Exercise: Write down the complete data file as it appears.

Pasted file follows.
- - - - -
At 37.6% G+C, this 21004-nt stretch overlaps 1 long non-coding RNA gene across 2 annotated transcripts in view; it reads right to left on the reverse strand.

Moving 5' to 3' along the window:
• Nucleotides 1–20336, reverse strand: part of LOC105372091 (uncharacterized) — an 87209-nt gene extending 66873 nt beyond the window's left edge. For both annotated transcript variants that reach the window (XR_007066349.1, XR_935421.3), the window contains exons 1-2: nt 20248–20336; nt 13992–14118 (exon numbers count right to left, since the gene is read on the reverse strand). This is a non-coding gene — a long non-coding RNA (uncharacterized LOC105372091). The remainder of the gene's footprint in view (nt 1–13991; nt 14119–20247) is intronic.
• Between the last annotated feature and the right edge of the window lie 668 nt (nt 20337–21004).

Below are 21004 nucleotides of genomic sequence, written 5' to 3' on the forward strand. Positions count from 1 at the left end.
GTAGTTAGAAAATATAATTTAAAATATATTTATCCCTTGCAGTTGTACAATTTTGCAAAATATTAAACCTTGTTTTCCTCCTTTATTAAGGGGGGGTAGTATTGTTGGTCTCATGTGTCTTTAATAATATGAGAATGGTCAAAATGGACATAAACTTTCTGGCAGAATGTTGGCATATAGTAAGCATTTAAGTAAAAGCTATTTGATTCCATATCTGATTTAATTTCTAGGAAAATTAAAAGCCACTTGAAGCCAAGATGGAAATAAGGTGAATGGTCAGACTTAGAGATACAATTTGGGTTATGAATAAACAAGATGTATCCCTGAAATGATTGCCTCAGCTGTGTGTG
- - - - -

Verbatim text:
At 37.6% G+C, this 21004-nt stretch overlaps 1 long non-coding RNA gene across 2 annotated transcripts in view; it reads right to left on the reverse strand.

Moving 5' to 3' along the window:
• Nucleotides 1–20336, reverse strand: part of LOC105372091 (uncharacterized) — an 87209-nt gene extending 66873 nt beyond the window's left edge. For both annotated transcript variants that reach the window (XR_007066349.1, XR_935421.3), the window contains exons 1-2: nt 20248–20336; nt 13992–14118 (exon numbers count right to left, since the gene is read on the reverse strand). This is a non-coding gene — a long non-coding RNA (uncharacterized LOC105372091). The remainder of the gene's footprint in view (nt 1–13991; nt 14119–20247) is intronic.
• Between the last annotated feature and the right edge of the window lie 668 nt (nt 20337–21004).

Below are 21004 nucleotides of genomic sequence, written 5' to 3' on the forward strand. Positions count from 1 at the left end.
GTAGTTAGAAAATATAATTTAAAATATATTTATCCCTTGCAGTTGTACAATTTTGCAAAATATTAAACCTTGTTTTCCTCCTTTATTAAGGGGGGGTAGTATTGTTGGTCTCATGTGTCTTTAATAATATGAGAATGGTCAAAATGGACATAAACTTTCTGGCAGAATGTTGGCATATAGTAAGCATTTAAGTAAAAGCTATTTGATTCCATATCTGATTTAATTTCTAGGAAAATTAAAAGCCACTTGAAGCCAAGATGGAAATAAGGTGAATGGTCAGACTTAGAGATACAATTTGGGTTATGAATAAACAAGATGTATCCCTGAAATGATTGCCTCAGCTGTGTGTG